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Topic: Chemistry (including Biochemistry)
Expert: Dr. Henry Boyter, Jr.
Subject: Chlorine dioxide
I am studying chlorine dioxide for use in water purification in jungle situations and in African villages.
When chlorine dioxide ion CLO2 contacts a iron oxide particle in water or a pathogen an O2 oxygen ion is released from the chlorine. The chlorine ion becomes a chloride. The question is, is the O2 released as an O2 ion, or is it separated so as to be two O1 ions or do they remain together as O2? In either case, are they nascent oxygen ions?
Thanks very much for your time.
Sincerely, Jim Humble
I checked several web sites for confirmation. A google search on ["chlorine dioxide" chemistry] will find them for you. In all case, no O2 is produced in the reaction. The oxygen atoms are present in the form of hydroxide anions (OH-). The best site is
Follow up Question:
I appreciate your effort concerning chlorine dioxide chemistry. I have been reading the various sites in google including the one you recommend, for a number of months now. I've read most of those on the first few pages of Google. They give the chemistry of what happens when chlorine dioxide reforms back to chlorite and chlorate, but what I am looking for is the chemistry of what happens when the chlorine dioxide chemical contacts a pathogen, a bacteria or virus or other contaminates. There has to be another chemical reaction at this point as the mere reforming to chlorite and chlorate cannot do the job.
The various sites usually state how the pathogens are killed, i.e. by loosening the viral envelope or it penetrates the bacteria shell and reacts with vital amino acides. However, I have not been able to find one that gives the basic chemistry of the reaction.
I believe that the contaminates that chlorine dioxide converts are oxidized in some manner, and it is the oxygen that is released that does it. In the conversion process I don't see how an OH ion would be generated, but if that is so what is the intrim chemical process that happens that kills the pathogen as the OH cannot do it. Actually, it would seem to me that the oxygen would do something to the organic material in the pathogen. Further, it would seem that the chlorine ion would be converted to a chloride, since the oxygen would be used up in oxydizing the organics in the pathogen. This may be a simplicity or generality, but is that basically what happens?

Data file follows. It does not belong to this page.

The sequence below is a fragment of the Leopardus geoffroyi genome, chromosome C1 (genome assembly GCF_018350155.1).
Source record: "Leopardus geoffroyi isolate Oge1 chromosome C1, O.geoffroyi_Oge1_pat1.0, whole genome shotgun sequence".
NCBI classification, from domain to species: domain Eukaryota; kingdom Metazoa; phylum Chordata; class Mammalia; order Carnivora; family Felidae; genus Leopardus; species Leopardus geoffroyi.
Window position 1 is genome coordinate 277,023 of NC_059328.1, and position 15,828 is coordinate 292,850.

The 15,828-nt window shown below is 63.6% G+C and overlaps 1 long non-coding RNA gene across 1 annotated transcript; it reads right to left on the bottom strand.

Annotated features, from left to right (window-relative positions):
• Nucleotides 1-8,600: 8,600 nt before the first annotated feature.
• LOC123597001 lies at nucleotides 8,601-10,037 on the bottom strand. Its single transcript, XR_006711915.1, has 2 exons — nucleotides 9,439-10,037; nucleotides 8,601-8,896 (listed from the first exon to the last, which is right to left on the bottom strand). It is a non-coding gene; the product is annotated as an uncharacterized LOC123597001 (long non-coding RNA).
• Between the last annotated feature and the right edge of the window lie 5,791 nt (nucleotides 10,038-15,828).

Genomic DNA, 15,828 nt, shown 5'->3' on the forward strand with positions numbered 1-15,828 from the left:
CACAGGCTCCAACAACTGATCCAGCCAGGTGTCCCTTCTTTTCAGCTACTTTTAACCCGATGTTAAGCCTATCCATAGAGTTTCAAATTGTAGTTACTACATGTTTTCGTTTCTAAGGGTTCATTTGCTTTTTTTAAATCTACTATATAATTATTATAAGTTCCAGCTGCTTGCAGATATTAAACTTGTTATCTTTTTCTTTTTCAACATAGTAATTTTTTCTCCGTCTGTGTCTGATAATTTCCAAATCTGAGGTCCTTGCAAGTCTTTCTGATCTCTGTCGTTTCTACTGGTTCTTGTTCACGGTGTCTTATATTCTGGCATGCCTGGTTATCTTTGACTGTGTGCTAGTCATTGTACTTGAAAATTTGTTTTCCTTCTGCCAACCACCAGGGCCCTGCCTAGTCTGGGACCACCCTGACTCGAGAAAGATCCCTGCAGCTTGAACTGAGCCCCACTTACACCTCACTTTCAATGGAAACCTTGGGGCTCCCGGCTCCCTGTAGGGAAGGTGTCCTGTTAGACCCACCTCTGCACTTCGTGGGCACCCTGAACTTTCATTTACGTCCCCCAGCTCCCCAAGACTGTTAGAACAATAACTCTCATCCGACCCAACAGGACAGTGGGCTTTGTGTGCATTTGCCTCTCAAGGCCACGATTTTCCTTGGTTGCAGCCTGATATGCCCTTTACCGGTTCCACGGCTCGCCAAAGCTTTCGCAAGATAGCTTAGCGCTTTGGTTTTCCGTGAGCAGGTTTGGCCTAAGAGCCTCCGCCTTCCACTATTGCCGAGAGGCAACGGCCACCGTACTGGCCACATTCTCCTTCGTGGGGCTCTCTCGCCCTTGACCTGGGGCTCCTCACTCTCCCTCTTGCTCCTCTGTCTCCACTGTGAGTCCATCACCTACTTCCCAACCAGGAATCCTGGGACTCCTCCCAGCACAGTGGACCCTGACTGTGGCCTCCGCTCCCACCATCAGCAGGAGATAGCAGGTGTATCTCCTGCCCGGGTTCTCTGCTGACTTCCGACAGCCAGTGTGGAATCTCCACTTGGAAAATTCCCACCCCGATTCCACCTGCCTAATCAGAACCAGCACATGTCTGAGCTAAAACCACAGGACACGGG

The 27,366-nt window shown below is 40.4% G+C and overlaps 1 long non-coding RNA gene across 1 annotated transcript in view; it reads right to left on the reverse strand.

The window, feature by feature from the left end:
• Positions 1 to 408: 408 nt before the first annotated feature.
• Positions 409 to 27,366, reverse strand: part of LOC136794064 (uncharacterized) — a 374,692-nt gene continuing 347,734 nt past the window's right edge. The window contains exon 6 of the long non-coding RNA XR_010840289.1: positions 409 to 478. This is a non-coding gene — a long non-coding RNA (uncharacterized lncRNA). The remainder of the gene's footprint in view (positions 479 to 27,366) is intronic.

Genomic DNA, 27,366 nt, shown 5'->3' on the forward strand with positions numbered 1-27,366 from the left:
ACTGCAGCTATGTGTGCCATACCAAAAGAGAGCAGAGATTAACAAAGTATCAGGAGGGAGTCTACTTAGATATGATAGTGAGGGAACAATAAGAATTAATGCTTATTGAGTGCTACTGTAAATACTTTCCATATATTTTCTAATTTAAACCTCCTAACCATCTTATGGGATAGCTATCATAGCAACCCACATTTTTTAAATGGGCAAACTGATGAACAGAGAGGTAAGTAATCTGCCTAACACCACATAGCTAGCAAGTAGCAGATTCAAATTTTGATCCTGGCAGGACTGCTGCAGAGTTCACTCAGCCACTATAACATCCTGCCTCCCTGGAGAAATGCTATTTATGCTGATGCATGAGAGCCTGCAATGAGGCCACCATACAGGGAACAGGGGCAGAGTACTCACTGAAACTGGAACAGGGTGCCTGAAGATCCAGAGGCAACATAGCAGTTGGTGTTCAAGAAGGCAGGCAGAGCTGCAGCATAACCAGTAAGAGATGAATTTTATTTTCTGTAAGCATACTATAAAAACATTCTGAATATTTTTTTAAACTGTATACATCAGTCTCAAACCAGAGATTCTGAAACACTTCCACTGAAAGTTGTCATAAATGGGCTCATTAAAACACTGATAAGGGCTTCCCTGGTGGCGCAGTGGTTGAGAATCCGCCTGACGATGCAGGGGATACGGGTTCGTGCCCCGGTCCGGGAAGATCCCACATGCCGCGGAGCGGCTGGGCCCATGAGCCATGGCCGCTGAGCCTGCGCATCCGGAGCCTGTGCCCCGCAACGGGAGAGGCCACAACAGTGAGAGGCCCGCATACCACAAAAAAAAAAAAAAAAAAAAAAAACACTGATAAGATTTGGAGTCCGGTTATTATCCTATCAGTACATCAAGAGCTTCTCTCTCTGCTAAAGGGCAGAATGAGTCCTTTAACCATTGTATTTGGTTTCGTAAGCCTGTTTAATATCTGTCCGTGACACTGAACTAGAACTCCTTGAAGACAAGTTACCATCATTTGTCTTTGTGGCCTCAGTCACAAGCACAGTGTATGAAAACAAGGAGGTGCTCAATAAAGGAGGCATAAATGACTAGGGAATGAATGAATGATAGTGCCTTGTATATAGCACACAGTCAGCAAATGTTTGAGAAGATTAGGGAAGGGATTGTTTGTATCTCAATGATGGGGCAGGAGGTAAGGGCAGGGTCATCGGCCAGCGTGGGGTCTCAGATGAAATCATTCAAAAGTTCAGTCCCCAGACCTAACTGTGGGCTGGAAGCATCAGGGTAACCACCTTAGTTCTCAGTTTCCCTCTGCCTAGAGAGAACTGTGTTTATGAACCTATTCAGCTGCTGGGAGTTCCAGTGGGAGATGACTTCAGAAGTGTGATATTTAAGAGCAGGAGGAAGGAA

All the sites state that chlorine does not result from the chlorine dioxide process. Thus I assume that a chloride is the result of the chlorine dioxide reacting with a contaminate in the water, because as I mentioned above, the oxygen is used up.
Thanks for your time. I seem to have missed this basic data. Normally, I guess, water chemists don't need to know the exact process so long as they know what contaminates chlorine dioxide neutalizes. But in this case, this data is important to me. Thanks again.
Sincerely, Jim Humble
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Read this site and you will see at best, all pathogens are probably slightly different and that biologists really don't know and that there may be many reactions taking place in each pathogen with hundreds of chemicals present in the pathogen.
A few things, we can say. There are two main possibilities, chlorination of cellular material (adding Cl atoms) and/or transfer of electrons in an oxidative mechanism (my vote is for this or both). It will not be a reaction with oxygen (O2) since the bugs live on O2 and O2 is a terrible oxidant. A more likely species is O2- since the ulimate reaction (shown below) is never really seen. Oxygen is probably released as either O2 or OH- in the final reaction.
I would probably write it is something like this, knowing that there are probably many, many reactions going on.
ClO2- + 2H2O + pathogen = Cl- + 4OH - + pathogen(+4)
This would be the ultimate reaction. When chlorates are formed not as many electrons would be transfered to the pathogen, so you would get ClO3- and pathogen(+1,+2,+3). I'll leave you to try to balance if you want.